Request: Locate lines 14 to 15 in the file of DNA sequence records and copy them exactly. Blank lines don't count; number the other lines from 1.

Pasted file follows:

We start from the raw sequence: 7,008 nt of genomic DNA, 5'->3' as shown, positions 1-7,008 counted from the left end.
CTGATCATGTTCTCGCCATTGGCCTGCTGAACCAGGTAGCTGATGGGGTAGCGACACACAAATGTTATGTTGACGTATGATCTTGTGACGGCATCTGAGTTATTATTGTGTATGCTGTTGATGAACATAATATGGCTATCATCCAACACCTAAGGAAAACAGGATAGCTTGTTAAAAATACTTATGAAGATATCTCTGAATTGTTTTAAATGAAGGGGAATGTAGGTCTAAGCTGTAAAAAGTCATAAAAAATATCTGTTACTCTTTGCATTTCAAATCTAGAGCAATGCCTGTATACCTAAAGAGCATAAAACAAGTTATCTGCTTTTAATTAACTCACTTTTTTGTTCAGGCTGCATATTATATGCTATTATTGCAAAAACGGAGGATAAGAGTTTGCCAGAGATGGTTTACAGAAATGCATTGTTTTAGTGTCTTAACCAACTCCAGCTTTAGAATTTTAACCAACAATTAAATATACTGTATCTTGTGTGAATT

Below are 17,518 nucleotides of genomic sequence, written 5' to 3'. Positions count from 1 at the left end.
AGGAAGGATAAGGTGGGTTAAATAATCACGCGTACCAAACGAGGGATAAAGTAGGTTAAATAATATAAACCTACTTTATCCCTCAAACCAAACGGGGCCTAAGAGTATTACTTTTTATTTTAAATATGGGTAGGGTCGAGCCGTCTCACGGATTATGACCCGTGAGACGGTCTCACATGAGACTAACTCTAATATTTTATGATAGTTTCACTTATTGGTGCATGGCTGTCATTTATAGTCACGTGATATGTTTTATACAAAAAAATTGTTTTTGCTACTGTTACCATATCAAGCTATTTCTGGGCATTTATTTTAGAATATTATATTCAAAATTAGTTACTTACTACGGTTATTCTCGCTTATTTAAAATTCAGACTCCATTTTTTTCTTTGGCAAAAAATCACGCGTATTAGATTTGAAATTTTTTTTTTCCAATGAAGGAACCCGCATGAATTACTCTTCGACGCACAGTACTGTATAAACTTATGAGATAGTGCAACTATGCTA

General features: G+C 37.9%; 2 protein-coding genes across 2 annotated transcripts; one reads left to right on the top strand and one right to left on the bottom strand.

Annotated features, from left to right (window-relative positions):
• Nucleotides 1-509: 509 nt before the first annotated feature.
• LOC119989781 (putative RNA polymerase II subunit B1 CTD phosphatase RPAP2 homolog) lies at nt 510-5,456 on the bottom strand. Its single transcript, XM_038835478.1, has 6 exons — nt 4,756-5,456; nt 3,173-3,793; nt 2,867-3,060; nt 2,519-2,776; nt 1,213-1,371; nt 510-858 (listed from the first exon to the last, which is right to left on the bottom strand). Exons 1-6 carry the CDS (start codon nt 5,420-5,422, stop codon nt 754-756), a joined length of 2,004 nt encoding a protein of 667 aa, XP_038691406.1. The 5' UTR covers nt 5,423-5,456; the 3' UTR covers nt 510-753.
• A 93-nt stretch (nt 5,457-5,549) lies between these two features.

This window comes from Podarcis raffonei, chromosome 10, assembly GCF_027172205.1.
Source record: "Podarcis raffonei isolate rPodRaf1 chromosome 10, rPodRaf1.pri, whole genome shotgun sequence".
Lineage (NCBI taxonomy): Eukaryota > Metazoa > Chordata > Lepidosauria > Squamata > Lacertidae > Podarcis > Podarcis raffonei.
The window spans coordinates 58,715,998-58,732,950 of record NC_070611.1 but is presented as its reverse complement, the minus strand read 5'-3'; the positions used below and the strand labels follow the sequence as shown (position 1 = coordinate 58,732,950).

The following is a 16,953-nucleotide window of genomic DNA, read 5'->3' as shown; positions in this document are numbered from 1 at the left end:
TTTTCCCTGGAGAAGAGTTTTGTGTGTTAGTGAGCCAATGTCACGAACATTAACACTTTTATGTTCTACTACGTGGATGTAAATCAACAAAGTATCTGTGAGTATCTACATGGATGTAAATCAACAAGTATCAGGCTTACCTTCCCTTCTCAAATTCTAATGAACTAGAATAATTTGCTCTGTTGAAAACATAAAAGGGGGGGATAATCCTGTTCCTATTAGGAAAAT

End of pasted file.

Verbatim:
The following is a 16,953-nucleotide window of genomic DNA, read 5'->3' as shown; positions in this document are numbered from 1 at the left end:
TTTTCCCTGGAGAAGAGTTTTGTGTGTTAGTGAGCCAATGTCACGAACATTAACACTTTTATGTTCTACTACGTGGATGTAAATCAACAAAGTATCTGTGAGTATCTACATGGATGTAAATCAACAAGTATCAGGCTTACCTTCCCTTCTCAAATTCTAATGAACTAGAATAATTTGCTCTGTTGAAAACATAAAAGGGGGGGATAATCCTGTTCCTATTAGGAAAAT